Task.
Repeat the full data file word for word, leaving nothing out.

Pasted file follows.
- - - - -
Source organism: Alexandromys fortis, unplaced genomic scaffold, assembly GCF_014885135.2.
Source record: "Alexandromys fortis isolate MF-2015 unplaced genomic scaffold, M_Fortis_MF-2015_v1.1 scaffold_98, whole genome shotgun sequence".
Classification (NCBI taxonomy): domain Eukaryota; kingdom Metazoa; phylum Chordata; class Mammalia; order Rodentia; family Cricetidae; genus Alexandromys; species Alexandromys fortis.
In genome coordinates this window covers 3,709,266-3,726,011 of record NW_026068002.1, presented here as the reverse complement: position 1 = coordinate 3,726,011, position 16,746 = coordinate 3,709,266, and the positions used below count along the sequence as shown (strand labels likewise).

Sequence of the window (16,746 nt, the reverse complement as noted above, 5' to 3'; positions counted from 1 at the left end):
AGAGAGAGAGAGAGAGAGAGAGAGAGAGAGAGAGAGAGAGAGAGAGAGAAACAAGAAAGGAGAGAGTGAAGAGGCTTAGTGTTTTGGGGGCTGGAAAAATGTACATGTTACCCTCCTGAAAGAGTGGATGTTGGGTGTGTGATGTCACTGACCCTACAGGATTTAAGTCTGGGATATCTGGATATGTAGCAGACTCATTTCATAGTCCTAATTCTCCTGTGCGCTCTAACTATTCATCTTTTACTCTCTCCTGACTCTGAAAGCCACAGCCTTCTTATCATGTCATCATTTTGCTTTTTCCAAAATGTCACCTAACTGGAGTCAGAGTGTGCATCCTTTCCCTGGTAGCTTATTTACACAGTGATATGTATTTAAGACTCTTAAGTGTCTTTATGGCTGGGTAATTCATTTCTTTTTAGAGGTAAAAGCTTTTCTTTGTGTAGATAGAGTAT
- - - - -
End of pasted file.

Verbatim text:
Source organism: Alexandromys fortis, unplaced genomic scaffold, assembly GCF_014885135.2.
Source record: "Alexandromys fortis isolate MF-2015 unplaced genomic scaffold, M_Fortis_MF-2015_v1.1 scaffold_98, whole genome shotgun sequence".
Classification (NCBI taxonomy): domain Eukaryota; kingdom Metazoa; phylum Chordata; class Mammalia; order Rodentia; family Cricetidae; genus Alexandromys; species Alexandromys fortis.
In genome coordinates this window covers 3,709,266-3,726,011 of record NW_026068002.1, presented here as the reverse complement: position 1 = coordinate 3,726,011, position 16,746 = coordinate 3,709,266, and the positions used below count along the sequence as shown (strand labels likewise).

Sequence of the window (16,746 nt, the reverse complement as noted above, 5' to 3'; positions counted from 1 at the left end):
AGAGAGAGAGAGAGAGAGAGAGAGAGAGAGAGAGAGAGAGAGAGAGAGAAACAAGAAAGGAGAGAGTGAAGAGGCTTAGTGTTTTGGGGGCTGGAAAAATGTACATGTTACCCTCCTGAAAGAGTGGATGTTGGGTGTGTGATGTCACTGACCCTACAGGATTTAAGTCTGGGATATCTGGATATGTAGCAGACTCATTTCATAGTCCTAATTCTCCTGTGCGCTCTAACTATTCATCTTTTACTCTCTCCTGACTCTGAAAGCCACAGCCTTCTTATCATGTCATCATTTTGCTTTTTCCAAAATGTCACCTAACTGGAGTCAGAGTGTGCATCCTTTCCCTGGTAGCTTATTTACACAGTGATATGTATTTAAGACTCTTAAGTGTCTTTATGGCTGGGTAATTCATTTCTTTTTAGAGGTAAAAGCTTTTCTTTGTGTAGATAGAGTAT